The PAT system 10, 10′ according to the present invention can realize spectroscopic functional imaging of a joint when more than one laser wavelength is applied independently. PAT presents high sensitivity and high spatial resolution in evaluating tissue hemodynamic changes in joints, including hemoglobin oxygen saturation (SO2) and total hemoglobin concentration (HbT). The two forms of hemoglobin, oxygenated hemoglobin (HbO2) and deoxygenated hemoglobin (Hb), have different extinction spectra. When HbO2 and Hb are dominant absorbing chromophores in a biological sample, the measured absorption coefficients of the sample at two wavelengths can be used to compute the concentrations of these two forms of hemoglobin. Using the system and method of the present invention, the functional parameters, SO2 and HbT, in the sample can also be computed by solving the following two equations:

SO2=[HbO2][HbO2]+[Hb]=μaλ2ɛHbλ1-μaλ1ɛHbλ2μaλ1ɛΔHbλ2-μaλ1ɛΔHbλ2 HbT=[HbO2]+[Hb]=μaλ1ɛΔHbλ2-μaλ2ɛΔHbλ1ɛHbλ1ɛHbO2λ2-ɛHbλ2ɛHbO2λ1,

where μa is the absorption coefficient; εHbO2 and εHb are the known molar extinction coefficients of HbO2 and Hb, respectively; εΔHbHbO2Hb; and [HbO2] and [Hb] are the concentrations of HbO2 and Hb, respectively.

In accordance with the present invention, the sample 18 to be studied using the system 10, 10′ can be any sample, such as a living organism, animals, or humans. The system and method according to the present invention may be used on any part of the human body and adaptations may be made when different organs need to be imaged. Also, the system and method according to the present invention could be incorporated into invasive probes such as those used for endoscopy including, but not limited to, colonoscopy, esophogastroduodenoscopy, bronchoscopy, laryngoscopy, and laparoscopy. The system and method described herein can also be used for other biomedical imaging, including those conducted on animals. The performance of the system may be invasive or non-invasive, that is, while the skin and other tissues covering the organism are intact. In addition, the system and method according to the present invention may be suitable for industrial or manufacturing purposes such as, but not limited to, fluid analysis, such as in the oil or lubricant industry. The system and method according to the present invention may also be suitable for detecting defects in pipelines of any type, including those that transport oil and gas.

The computer 24, 24′ in the system 10, 10′ according to the present invention may control the light source and the signal system, control and record the photoacoustic signal data, reconstruct photoacoustic images, and generate and analyze point-by-point spectroscopic information. A “computer” may refer to any suitable device operable to execute instructions and manipulate data, for example, a personal computer, work station, network computer, personal digital assistant, one or more microprocessors within these or other devices, or any other suitable processing device.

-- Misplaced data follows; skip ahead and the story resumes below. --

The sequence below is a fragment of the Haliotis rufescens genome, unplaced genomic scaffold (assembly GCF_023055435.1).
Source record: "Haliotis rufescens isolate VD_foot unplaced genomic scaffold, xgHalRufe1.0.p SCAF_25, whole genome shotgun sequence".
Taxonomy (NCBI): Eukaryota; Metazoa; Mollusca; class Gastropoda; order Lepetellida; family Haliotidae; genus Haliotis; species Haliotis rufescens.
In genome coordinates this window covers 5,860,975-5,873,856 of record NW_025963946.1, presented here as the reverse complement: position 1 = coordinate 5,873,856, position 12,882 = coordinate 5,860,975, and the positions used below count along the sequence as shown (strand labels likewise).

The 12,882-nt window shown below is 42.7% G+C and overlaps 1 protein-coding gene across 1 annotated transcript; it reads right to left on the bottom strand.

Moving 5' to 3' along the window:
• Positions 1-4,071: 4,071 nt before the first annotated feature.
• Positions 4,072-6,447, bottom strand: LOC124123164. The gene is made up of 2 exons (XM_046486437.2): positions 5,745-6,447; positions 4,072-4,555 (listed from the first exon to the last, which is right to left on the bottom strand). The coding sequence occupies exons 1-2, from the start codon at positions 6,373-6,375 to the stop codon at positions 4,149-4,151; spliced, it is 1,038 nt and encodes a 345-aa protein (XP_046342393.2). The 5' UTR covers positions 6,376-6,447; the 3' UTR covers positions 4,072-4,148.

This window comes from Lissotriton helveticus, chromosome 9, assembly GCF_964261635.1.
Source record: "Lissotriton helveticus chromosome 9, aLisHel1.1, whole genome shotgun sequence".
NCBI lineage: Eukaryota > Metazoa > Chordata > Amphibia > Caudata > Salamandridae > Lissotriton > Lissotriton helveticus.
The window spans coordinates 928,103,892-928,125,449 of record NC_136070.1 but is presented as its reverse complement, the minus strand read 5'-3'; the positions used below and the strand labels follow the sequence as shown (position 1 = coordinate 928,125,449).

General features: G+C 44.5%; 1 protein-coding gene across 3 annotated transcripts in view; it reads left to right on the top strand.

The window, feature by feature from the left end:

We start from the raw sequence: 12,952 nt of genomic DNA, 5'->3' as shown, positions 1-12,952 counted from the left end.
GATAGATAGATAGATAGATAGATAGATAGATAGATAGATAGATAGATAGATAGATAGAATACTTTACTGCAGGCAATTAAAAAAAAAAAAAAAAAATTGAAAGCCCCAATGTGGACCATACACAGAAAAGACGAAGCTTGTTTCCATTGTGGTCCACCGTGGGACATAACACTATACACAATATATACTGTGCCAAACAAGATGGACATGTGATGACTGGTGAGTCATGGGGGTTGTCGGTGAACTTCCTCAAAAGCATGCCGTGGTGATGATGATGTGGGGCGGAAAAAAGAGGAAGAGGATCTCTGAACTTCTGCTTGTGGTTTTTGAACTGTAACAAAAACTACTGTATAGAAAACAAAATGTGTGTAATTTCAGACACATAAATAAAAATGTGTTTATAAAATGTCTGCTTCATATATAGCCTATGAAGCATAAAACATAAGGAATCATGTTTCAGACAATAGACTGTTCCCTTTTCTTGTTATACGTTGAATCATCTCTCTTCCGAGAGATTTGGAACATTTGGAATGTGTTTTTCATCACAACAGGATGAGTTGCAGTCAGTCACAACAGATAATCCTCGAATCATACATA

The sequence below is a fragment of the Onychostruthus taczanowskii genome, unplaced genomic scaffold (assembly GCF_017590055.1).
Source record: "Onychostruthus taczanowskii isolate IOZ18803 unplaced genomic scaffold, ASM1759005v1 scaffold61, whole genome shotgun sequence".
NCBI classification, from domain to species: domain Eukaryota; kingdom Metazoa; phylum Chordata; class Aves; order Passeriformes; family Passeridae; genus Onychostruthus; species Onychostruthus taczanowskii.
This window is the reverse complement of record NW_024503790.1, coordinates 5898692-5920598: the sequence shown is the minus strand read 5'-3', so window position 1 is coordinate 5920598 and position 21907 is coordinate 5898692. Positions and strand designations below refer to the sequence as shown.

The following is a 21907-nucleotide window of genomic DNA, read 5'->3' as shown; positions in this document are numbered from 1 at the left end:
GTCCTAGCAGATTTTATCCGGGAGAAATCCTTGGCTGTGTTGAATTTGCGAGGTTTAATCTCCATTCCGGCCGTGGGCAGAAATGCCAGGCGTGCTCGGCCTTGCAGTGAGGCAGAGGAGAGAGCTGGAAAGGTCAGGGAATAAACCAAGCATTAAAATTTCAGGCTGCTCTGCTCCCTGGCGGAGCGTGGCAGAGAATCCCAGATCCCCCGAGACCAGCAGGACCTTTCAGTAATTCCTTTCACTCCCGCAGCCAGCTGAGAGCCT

The reception of photoacoustic signals can be realized with any proper designs of circuitry. The circuitry 36′ performs as an interface between the computer 24′ and the transducer 20′, laser 12′, and other devices. “Interface” may refer to any suitable structure of a device operable to receive signal input, send control output, perform suitable processing of the input or output or both, or any combination of the preceding, and may comprise one or more ports, conversion software, or both. A component of a reception system 36′ may comprise any suitable interface, logic, processor, memory, or any combination of the preceding.

According to the present invention, the reconstruction method used in the system 10, 10′ according to the present invention to generate photoacoustic images can be any basic or advanced algorithms, such as simple back-projection, filtered back-projection and other modified back-projection methods. The reconstruction of photoacoustic tomographic images may be performed in both spatial domain and frequency domain. Before or after reconstruction, any signal processing methods can be applied to improve the imaging quality.

PAT of joints according to the present invention can be performed based on both intrinsic and extrinsic contrasts. PAT can study the intrinsic optical properties in the joints without applying contrast agents. Furthermore, PAT can be used to image a sample in three dimensions and also enable the generation of spectroscopic curves of extrinsic substances added to any substance, including biological tissues. Added extrinsic substances include, but are not limited to, those which may enhance an image or localize within a particular region any type of therapy, including pharmaceutical applications. The possible employed contrast agent includes quantum dots, dyes, nano-particles, and absorbing proteins, and other absorbing substances.